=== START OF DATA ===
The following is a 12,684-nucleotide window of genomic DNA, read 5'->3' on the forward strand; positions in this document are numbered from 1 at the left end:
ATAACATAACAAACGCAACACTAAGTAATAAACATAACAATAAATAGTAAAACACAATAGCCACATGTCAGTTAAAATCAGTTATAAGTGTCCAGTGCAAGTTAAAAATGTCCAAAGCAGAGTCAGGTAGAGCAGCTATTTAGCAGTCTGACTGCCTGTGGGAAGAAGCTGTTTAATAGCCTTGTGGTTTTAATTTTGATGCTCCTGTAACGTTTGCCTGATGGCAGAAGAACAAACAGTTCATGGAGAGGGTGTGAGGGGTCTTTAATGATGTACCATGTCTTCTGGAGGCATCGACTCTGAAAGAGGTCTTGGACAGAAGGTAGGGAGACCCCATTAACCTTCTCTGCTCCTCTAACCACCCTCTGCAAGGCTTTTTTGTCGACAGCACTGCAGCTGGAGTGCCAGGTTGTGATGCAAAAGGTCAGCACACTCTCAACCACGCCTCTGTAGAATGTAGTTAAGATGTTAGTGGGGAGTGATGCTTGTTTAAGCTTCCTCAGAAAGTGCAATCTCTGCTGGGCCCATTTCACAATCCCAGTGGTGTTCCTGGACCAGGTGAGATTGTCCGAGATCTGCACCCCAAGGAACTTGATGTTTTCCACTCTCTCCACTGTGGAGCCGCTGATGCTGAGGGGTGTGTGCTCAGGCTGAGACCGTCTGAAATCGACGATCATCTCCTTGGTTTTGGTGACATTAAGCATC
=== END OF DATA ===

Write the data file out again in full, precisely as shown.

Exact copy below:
The following is a 12,684-nucleotide window of genomic DNA, read 5'->3' on the forward strand; positions in this document are numbered from 1 at the left end:
ATAACATAACAAACGCAACACTAAGTAATAAACATAACAATAAATAGTAAAACACAATAGCCACATGTCAGTTAAAATCAGTTATAAGTGTCCAGTGCAAGTTAAAAATGTCCAAAGCAGAGTCAGGTAGAGCAGCTATTTAGCAGTCTGACTGCCTGTGGGAAGAAGCTGTTTAATAGCCTTGTGGTTTTAATTTTGATGCTCCTGTAACGTTTGCCTGATGGCAGAAGAACAAACAGTTCATGGAGAGGGTGTGAGGGGTCTTTAATGATGTACCATGTCTTCTGGAGGCATCGACTCTGAAAGAGGTCTTGGACAGAAGGTAGGGAGACCCCATTAACCTTCTCTGCTCCTCTAACCACCCTCTGCAAGGCTTTTTTGTCGACAGCACTGCAGCTGGAGTGCCAGGTTGTGATGCAAAAGGTCAGCACACTCTCAACCACGCCTCTGTAGAATGTAGTTAAGATGTTAGTGGGGAGTGATGCTTGTTTAAGCTTCCTCAGAAAGTGCAATCTCTGCTGGGCCCATTTCACAATCCCAGTGGTGTTCCTGGACCAGGTGAGATTGTCCGAGATCTGCACCCCAAGGAACTTGATGTTTTCCACTCTCTCCACTGTGGAGCCGCTGATGCTGAGGGGTGTGTGCTCAGGCTGAGACCGTCTGAAATCGACGATCATCTCCTTGGTTTTGGTGACATTAAGCATC